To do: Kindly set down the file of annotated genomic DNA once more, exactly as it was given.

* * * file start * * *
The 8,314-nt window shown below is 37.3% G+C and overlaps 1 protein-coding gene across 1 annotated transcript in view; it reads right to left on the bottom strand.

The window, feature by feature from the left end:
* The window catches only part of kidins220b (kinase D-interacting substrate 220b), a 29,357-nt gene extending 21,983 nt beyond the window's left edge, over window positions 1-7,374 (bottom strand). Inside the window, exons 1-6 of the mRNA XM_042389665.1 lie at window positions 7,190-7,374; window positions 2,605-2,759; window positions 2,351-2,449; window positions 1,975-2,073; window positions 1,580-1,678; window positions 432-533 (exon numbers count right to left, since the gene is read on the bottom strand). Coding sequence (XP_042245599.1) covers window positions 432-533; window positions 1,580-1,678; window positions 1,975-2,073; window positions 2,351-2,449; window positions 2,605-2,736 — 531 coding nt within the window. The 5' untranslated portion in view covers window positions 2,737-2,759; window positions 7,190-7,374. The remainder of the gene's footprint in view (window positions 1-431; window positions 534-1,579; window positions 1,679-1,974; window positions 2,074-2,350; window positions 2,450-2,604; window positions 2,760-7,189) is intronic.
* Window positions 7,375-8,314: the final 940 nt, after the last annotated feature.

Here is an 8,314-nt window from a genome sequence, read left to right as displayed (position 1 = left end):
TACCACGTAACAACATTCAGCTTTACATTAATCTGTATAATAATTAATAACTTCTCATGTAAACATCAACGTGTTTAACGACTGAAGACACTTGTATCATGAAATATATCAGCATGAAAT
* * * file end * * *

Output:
The 8,314-nt window shown below is 37.3% G+C and overlaps 1 protein-coding gene across 1 annotated transcript in view; it reads right to left on the bottom strand.

The window, feature by feature from the left end:
* The window catches only part of kidins220b (kinase D-interacting substrate 220b), a 29,357-nt gene extending 21,983 nt beyond the window's left edge, over window positions 1-7,374 (bottom strand). Inside the window, exons 1-6 of the mRNA XM_042389665.1 lie at window positions 7,190-7,374; window positions 2,605-2,759; window positions 2,351-2,449; window positions 1,975-2,073; window positions 1,580-1,678; window positions 432-533 (exon numbers count right to left, since the gene is read on the bottom strand). Coding sequence (XP_042245599.1) covers window positions 432-533; window positions 1,580-1,678; window positions 1,975-2,073; window positions 2,351-2,449; window positions 2,605-2,736 — 531 coding nt within the window. The 5' untranslated portion in view covers window positions 2,737-2,759; window positions 7,190-7,374. The remainder of the gene's footprint in view (window positions 1-431; window positions 534-1,579; window positions 1,679-1,974; window positions 2,074-2,350; window positions 2,450-2,604; window positions 2,760-7,189) is intronic.
* Window positions 7,375-8,314: the final 940 nt, after the last annotated feature.

Here is an 8,314-nt window from a genome sequence, read left to right as displayed (position 1 = left end):
TACCACGTAACAACATTCAGCTTTACATTAATCTGTATAATAATTAATAACTTCTCATGTAAACATCAACGTGTTTAACGACTGAAGACACTTGTATCATGAAATATATCAGCATGAAAT